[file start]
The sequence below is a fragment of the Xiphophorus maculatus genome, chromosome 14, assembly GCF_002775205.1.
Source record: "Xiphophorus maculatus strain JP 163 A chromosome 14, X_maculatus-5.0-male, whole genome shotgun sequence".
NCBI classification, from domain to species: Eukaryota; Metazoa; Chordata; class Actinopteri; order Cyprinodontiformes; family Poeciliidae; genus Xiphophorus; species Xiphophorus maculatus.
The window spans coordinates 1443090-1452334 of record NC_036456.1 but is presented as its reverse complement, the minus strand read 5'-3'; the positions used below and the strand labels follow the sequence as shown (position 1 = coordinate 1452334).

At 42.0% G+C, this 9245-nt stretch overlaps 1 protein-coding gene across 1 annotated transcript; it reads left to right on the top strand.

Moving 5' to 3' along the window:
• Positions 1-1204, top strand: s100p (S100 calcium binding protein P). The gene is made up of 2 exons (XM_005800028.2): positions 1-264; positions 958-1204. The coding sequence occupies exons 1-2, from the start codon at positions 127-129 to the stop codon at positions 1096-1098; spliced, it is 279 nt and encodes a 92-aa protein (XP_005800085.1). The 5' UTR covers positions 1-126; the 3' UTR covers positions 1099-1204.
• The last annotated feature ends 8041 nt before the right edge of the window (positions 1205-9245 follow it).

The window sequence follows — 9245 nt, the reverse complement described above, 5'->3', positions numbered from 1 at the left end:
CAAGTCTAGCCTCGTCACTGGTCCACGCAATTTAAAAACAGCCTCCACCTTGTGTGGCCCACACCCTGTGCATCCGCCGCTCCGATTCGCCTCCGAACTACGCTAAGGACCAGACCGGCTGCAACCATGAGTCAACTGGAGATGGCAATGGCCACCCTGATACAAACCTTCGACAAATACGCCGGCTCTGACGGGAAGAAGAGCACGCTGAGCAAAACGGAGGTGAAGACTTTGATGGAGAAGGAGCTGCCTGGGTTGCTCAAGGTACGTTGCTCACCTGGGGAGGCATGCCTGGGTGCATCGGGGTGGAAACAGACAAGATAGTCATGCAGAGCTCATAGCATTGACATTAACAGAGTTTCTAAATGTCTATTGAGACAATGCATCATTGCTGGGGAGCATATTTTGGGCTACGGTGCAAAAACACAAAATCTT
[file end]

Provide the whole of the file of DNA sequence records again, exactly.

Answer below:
The sequence below is a fragment of the Xiphophorus maculatus genome, chromosome 14, assembly GCF_002775205.1.
Source record: "Xiphophorus maculatus strain JP 163 A chromosome 14, X_maculatus-5.0-male, whole genome shotgun sequence".
NCBI classification, from domain to species: Eukaryota; Metazoa; Chordata; class Actinopteri; order Cyprinodontiformes; family Poeciliidae; genus Xiphophorus; species Xiphophorus maculatus.
The window spans coordinates 1443090-1452334 of record NC_036456.1 but is presented as its reverse complement, the minus strand read 5'-3'; the positions used below and the strand labels follow the sequence as shown (position 1 = coordinate 1452334).

At 42.0% G+C, this 9245-nt stretch overlaps 1 protein-coding gene across 1 annotated transcript; it reads left to right on the top strand.

Moving 5' to 3' along the window:
• Positions 1-1204, top strand: s100p (S100 calcium binding protein P). The gene is made up of 2 exons (XM_005800028.2): positions 1-264; positions 958-1204. The coding sequence occupies exons 1-2, from the start codon at positions 127-129 to the stop codon at positions 1096-1098; spliced, it is 279 nt and encodes a 92-aa protein (XP_005800085.1). The 5' UTR covers positions 1-126; the 3' UTR covers positions 1099-1204.
• The last annotated feature ends 8041 nt before the right edge of the window (positions 1205-9245 follow it).

The window sequence follows — 9245 nt, the reverse complement described above, 5'->3', positions numbered from 1 at the left end:
CAAGTCTAGCCTCGTCACTGGTCCACGCAATTTAAAAACAGCCTCCACCTTGTGTGGCCCACACCCTGTGCATCCGCCGCTCCGATTCGCCTCCGAACTACGCTAAGGACCAGACCGGCTGCAACCATGAGTCAACTGGAGATGGCAATGGCCACCCTGATACAAACCTTCGACAAATACGCCGGCTCTGACGGGAAGAAGAGCACGCTGAGCAAAACGGAGGTGAAGACTTTGATGGAGAAGGAGCTGCCTGGGTTGCTCAAGGTACGTTGCTCACCTGGGGAGGCATGCCTGGGTGCATCGGGGTGGAAACAGACAAGATAGTCATGCAGAGCTCATAGCATTGACATTAACAGAGTTTCTAAATGTCTATTGAGACAATGCATCATTGCTGGGGAGCATATTTTGGGCTACGGTGCAAAAACACAAAATCTT